##hadrianswallThe photographer in me wanted options, so we found another car accessible spot along the Wall, where I overcame my fear of “what might be in the grass,” cows, and bugs and ventured into the fields for a closer look and a few more snaps!

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Maybe you’re not a history lover, but how about entertainment or movies? Hadrian’s Wall, although not a person, plays a major part in the movie King Arthur starring Clive Owen and Kiera Knightly, a personal favorite of mine. Standing on the wall looking north might bring to mind another favorite, Game of Thrones? Whether it’s an interest in pop culture, or a love of history, or both consider a visit to Hadrian’s Wall! Especially if it just happens to be “along the way…”

England Hadrian's Wall

Practical information: There is a charge to visit Housesteads and if you’re planning to “walk” the wall for any length, you’ll want proper hiking shoes. We didn’t join a tour, but did enjoy the museum’s short film about the Wall’s history, Emperor Hadrian, and the Roman soldiers who lived at Housesteads and built the Wall. Of course we stopped in the gift shop where we picked up a few mementos of our visit!

Next stop: York, England

 

14 thoughts on “Along the Way: Hadrian’s Wall

  1. Thanks for this post. I have been told that my last name (Waugh) is derived from living next to this wall. I don’t know if this is fact, but it is fun to surmise. My father’s side of the family is Scottish in any case. It is wonderful to see these pictures.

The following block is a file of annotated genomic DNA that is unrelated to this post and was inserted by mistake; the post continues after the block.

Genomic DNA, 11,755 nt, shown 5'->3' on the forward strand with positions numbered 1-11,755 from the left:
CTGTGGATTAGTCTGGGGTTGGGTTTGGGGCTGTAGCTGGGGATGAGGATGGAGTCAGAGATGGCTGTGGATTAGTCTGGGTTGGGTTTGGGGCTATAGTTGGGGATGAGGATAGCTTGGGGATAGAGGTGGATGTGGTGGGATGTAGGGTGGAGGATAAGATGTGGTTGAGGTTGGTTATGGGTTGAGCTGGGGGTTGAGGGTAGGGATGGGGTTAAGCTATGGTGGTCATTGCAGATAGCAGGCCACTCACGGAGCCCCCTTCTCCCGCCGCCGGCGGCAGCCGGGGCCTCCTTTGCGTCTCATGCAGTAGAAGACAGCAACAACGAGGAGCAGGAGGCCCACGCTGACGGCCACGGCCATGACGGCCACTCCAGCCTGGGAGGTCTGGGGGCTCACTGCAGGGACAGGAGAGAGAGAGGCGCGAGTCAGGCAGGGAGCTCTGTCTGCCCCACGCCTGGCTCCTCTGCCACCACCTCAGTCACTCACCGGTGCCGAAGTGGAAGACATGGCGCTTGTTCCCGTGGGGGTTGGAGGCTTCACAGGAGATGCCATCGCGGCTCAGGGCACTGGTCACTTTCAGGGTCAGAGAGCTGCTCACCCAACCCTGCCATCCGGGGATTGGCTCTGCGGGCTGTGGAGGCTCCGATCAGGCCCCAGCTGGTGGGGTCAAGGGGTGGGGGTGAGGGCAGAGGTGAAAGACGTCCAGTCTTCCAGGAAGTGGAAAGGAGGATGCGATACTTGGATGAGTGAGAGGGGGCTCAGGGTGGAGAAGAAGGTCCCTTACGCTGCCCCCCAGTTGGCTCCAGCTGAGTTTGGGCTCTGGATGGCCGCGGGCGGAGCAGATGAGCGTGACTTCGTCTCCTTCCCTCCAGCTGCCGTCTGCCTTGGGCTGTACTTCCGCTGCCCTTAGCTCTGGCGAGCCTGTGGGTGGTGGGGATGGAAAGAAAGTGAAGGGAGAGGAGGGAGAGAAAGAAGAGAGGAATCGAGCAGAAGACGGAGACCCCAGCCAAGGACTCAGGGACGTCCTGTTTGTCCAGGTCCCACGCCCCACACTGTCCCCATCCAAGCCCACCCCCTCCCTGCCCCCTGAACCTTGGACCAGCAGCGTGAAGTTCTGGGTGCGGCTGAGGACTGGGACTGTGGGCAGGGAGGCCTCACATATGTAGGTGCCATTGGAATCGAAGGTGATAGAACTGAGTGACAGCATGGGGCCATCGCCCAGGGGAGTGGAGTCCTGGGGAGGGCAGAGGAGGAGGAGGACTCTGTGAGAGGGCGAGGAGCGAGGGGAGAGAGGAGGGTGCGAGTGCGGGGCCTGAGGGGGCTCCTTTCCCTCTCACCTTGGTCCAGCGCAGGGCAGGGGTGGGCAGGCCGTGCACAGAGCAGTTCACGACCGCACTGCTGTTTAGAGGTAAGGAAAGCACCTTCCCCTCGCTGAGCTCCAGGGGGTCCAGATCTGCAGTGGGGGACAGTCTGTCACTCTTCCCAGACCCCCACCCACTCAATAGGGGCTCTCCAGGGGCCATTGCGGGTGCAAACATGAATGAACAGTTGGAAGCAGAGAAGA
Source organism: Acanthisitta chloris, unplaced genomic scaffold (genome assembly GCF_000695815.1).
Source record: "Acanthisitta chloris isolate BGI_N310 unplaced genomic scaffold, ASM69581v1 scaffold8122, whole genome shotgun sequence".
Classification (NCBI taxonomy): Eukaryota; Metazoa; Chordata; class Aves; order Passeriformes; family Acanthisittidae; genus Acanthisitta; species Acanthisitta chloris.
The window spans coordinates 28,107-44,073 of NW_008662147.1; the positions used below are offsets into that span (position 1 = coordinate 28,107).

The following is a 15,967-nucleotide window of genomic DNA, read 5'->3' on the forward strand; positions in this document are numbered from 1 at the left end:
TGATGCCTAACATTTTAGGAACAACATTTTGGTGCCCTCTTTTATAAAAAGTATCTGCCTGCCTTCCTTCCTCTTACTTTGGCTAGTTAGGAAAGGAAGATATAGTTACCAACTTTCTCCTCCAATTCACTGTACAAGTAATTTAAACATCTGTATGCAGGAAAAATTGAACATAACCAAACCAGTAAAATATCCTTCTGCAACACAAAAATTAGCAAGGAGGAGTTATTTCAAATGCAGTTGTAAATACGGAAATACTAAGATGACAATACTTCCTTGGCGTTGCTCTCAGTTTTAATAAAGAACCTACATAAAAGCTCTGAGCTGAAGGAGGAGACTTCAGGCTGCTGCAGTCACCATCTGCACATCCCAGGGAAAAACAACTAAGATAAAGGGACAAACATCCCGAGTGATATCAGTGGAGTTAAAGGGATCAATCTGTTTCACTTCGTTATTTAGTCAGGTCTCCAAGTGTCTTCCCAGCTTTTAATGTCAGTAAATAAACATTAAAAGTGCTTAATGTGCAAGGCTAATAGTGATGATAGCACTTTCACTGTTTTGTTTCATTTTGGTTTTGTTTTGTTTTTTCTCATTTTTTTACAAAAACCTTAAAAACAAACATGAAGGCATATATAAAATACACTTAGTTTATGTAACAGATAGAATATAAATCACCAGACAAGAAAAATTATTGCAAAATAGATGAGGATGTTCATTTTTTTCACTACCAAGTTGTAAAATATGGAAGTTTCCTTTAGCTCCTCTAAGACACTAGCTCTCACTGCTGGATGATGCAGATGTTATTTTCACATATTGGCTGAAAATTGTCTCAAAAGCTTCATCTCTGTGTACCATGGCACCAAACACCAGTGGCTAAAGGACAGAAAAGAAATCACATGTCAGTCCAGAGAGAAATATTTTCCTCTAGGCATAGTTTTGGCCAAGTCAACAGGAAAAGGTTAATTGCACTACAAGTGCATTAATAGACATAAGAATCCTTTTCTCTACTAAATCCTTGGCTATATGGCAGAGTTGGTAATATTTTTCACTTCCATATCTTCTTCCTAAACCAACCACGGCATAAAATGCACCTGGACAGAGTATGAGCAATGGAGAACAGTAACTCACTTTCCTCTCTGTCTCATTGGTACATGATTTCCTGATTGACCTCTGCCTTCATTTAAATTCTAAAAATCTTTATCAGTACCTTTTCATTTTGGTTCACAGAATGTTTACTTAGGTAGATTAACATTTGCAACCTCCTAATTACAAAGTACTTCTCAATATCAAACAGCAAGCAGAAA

Liked by 1 person

    1. Thank you! How interesting about your last name. Where names come from has always been a topic of conversation in our household. How neat to think yours came from such an important piece of history!

      Liked by 1 person

      1. Unfortunately, we were not part of any Scottish clan and have no family tartan. I think it was a commoner’s name. We do have the two famous English satirists Evelyn and Alec Waugh from the early 20th century.

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  2. Love Hadrians Wall, I’d love to go back. I stopped off on the way back from Edinburgh in the middle of nowhere and it was getting dark. All my photos had these orb like things in at Hadrians Wall. Very odd x

    Liked by 1 person

      1. Definitely. I got worried we’d get lost there as it’s dark and remote but it is amazing. I have no idea. Was a bit eerie. All my other photos were clear just the ones there. There was no light either to reflect. My mum us convinced it’s spirits or something supernatural x

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  3. We had a fabulous afternoon a few years ago at Housesteads and Hadrians Wall so it was lovely to read your post and look at the pictures. Unfortunately we had driving rain the whole time – even getting soaked through didn’t dampen our enthusiasm though!!

    Liked by 1 person